Fields Tutorial 3 - Satellite Motion

Motion of Masses in Gravitational Fields

Newton’s Laws of Gravitation can be used to explain the motion of planets and stars.  Much of modern space exploration uses the three hundred-year-old model.  Orbiting satellites are NOT doing gravity defiance acts; instead they are actually falling in a curved path towards the Earth all the time.  However they have a sufficient forwards velocity to miss the Earth all the time.  Since the gravity field is radial, the force acts at 90o to the direction of travel all the time.  Therefore the path is circular.  If we stopped gravity, the satellite would fly off tangentially into space in a straight line.  If we stopped the satellite, it would fall straight back to Earth.

 

For a satellite to be in a particular orbit, a particular velocity is required or a given distance.  Some satellites are placed so that they go in an easterly direction, completing one orbit each day.  They remain above one given point on the Earth’s surface, so are called geostationary.  This kind of satellite orbit is used in telecommunications.  Other satellites move in a polar orbit so that they can perform sweeps of the surface.  Spy satellites use a polar orbit.

 

We can derive an expression for the geostationary satellite.  We know that:

 

And

 

So we can write:

 

The m terms cancel out:

 

The term v2/r = acceleration:

 

We also know that:

 

We can therefore write:

 

The minus signs cancel.  We can simplify the expression to:

 

However, frequency, f, is not a very useful term; the period T is more helpful:

 

Since T = 1/f, we can write:

Our final rearrangement gives:

This relationship is called Kepler's Third Law.

 

Use the mass of the larger object in your calculation.  So if planets are orbiting a star, use the mass of the star.

 

Strictly speaking we should use both the mass of the star and the planet, but planets tend to have much lower masses than stars, so we ignore the mass of the star.  However if two stars are being considered, then we do need to change the equation to:

 

Worked Example

A communications satellite is to be placed in a circular geostationary orbit.  What must its height and speed be?

Answer

  • This question seems to be remarkably lacking in information, but there is an answer.

  • Use Newton’s Laws of Gravitation to solve this.  There is a single force acting on the satellite, gravitational attraction, so the satellite is acceleration all the time towards the centre of the Earth.

  • We need the satellite to be travelling at a sufficient forwards velocity so that it completes ONE orbit every 24 hours.  We need to work out the angular velocity before we can work out the linear speed.

 

w = 2pf

 

We need to work out f

                 f =                      1  ______        ___   = 1.16 ´ 10-5 Hz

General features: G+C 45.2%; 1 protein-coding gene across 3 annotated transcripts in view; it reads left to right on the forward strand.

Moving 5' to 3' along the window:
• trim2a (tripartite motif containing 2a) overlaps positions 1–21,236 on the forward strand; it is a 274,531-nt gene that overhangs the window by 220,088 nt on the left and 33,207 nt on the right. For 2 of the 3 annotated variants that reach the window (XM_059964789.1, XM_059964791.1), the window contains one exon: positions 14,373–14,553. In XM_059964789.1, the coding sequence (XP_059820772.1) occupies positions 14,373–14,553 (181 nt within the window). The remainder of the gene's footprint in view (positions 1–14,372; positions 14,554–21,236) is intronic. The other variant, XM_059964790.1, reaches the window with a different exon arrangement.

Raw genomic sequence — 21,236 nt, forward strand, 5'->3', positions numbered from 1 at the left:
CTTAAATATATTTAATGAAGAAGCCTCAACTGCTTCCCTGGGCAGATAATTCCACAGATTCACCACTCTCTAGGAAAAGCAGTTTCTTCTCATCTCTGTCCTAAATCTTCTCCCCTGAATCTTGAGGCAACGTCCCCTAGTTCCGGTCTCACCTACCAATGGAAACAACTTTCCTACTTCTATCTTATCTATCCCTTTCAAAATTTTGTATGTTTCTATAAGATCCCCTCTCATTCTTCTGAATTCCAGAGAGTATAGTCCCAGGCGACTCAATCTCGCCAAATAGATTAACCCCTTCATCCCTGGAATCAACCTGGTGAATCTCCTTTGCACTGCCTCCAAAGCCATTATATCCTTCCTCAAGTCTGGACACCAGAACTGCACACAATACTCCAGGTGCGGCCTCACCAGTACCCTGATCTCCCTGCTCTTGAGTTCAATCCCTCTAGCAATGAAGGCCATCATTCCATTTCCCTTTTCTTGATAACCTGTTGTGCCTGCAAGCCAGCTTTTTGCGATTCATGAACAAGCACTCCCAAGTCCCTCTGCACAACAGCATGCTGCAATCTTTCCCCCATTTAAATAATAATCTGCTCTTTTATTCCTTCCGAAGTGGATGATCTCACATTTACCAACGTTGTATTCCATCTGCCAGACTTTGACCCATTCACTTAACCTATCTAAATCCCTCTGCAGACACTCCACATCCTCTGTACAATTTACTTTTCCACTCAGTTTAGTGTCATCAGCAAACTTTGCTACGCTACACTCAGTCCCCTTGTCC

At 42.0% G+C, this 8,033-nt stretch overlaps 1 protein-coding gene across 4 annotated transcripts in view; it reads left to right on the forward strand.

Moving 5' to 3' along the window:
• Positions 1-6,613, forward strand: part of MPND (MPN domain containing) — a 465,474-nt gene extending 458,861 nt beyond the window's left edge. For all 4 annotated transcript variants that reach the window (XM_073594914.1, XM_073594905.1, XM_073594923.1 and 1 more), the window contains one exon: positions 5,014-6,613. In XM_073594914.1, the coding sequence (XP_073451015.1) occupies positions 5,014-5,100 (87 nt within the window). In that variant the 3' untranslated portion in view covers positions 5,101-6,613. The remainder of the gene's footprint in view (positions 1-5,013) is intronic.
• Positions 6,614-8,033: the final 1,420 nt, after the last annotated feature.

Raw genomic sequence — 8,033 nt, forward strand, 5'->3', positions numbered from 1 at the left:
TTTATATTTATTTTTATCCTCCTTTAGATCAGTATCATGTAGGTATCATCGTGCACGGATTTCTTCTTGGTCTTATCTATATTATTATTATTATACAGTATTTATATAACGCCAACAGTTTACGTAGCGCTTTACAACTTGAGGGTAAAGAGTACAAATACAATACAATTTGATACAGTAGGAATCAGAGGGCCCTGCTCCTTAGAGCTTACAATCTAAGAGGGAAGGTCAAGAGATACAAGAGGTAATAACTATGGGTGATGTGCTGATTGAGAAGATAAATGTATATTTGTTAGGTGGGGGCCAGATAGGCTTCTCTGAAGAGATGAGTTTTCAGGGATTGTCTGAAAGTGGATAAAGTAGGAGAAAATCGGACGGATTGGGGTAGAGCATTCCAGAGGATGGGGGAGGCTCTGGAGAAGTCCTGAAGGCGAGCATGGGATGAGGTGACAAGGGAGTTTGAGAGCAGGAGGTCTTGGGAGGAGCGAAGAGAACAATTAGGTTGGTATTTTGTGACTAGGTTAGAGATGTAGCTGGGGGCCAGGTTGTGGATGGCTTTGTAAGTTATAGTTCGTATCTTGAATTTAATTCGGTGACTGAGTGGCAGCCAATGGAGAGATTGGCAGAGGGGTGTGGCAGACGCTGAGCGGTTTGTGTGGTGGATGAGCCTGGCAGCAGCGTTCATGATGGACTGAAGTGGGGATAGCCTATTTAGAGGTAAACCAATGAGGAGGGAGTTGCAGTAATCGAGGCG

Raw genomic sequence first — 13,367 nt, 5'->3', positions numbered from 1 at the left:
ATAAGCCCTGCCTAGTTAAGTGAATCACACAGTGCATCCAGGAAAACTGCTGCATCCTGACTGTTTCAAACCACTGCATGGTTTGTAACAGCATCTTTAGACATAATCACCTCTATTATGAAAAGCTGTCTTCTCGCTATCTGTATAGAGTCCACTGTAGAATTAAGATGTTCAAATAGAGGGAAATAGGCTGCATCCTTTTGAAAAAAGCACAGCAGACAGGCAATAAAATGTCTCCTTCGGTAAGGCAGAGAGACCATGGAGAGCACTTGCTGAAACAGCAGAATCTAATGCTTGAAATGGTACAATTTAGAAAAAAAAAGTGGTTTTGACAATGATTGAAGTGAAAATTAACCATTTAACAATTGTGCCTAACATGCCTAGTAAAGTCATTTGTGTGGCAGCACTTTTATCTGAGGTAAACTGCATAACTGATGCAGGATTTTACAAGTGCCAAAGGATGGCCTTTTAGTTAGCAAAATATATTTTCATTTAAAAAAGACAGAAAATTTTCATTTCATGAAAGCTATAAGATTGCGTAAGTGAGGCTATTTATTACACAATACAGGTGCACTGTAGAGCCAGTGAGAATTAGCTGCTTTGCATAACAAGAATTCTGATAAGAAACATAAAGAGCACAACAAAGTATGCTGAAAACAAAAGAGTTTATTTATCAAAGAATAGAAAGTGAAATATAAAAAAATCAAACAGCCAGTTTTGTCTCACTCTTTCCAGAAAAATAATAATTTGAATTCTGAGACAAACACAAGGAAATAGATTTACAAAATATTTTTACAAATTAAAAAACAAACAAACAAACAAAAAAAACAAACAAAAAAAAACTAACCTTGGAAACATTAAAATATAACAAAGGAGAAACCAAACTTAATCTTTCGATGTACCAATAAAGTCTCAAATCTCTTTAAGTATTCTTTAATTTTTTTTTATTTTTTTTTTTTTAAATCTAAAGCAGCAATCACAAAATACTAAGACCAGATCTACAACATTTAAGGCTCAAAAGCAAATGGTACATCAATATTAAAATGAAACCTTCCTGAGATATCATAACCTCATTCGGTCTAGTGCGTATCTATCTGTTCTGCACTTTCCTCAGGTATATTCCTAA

24 h ´ 60 min h-1 ´ 60 s h-1

 

̃ w = 2 ´ p ´ 1.16 ´ 10-5 Hz = 7.27 ´ 10-5 rad s-1.

 

Now we need to consider the centripetal acceleration:

 

a = -w2r.

 

We also know that the acceleration is also given by g = -GM/r2

 

̃ w2r = GM/r2 [The minus signs cancel.]

 

̃ r3 = -GM = 6.67 ´ 10-11 N m2 kg-2 ´ 5.98 ´ 1024 kg = 7.55 ´ 1022 m3

(7.27 ´ 10-5 rad s-1)2

 

̃ r = 3Ö 7.55 ´ 1022 m3 = 4.24 ´ 107 m

 

But we need to take away the radius of the Earth to get the height:

 

Height = 4.24 × 107 m - 6.37 ´ 106 m = 3.60 × 107 m = 36000 km

 

Now we can work out the forward velocity:

 

v = wr = 7.27 ´ 10-5 rad s-1 ´ 4.24 ´ 107 m = 3100 m s-1.

 

 

Question 1

(a) State Newton's Law of Gravitation.

 

(b) Use Kepler III to show that the Earth orbits the Sun every 365 days.  The mass of the Sun is 1.989 × 1030 kg and the orbital radius is 1.496 × 1011 m.

Answer

 

 

Graphs from Kepler III

If we plot a graph of T2 against r3, we get a straight line.

 

If we observe the orbital period of four different satellites and know the radius of their orbits, we see that the graph is a straight line.  The data fit the straight line neatly.  Orbits are very slightly elliptical, but to a first approximation, they are circular.

 

We can also plot the graph of T2/3 against rT2/3 is the cube root of the square of T.

 

Note that in some treatments on this topic, the distances, r, are measured in astronomical units (AU).  1 AU = 1.496 × 1011 m.  The time periods, T, are measured in years (y).  The masses, M, are in solar masses where 1 solar mass = 1.989 × 1030 kg.  In this case we can write:

 

This makes:

The gravitational constant in this case is NOT 6.67 × 10-11 N m2 kg-2.

 

 

Escape Velocity of a Rocket

This refers to the minimum velocity that is needed to move a rocket, mass m, from the Earth’s surface to infinity.  We need to consider the work that needs to be done:

 

 

This work has to be done against gravity, and the energy for that work is provided by the fuel.

 

The object gains kinetic energy which is equal to the potential energy:

 

 

Therefore we can write:

 

Notice that the minus sign has gone.  This is because we are doing a job of work against the gravity field.  The masses cancel out, so we can say:

 

 

This then gives:

 

We know that gravitational field strength, g, is given by:

 

Which we can rearrange to:

 

Therefore:

 

 

The r2 term cancels out to r.  We take the square root to give our final expression:

 

 

Question 2

What is the escape velocity of a rocket from the Earth? (g = 9.8 N kg-1; r = 6.37 × 106 m)

Answer

Question 3

A black hole is an object that has such a high mass that light, travelling at 3 × 108 m s-1, cannot escape.

(a) What is the escape velocity of such a black hole?

(b) Calculate the mass of such a black hole, assuming that it has the same radius of the Earth.

(c) Compare the mass of the black hole with the mass of the Sun.

Mass of the sun = 1.99 × 1030 kg

Answer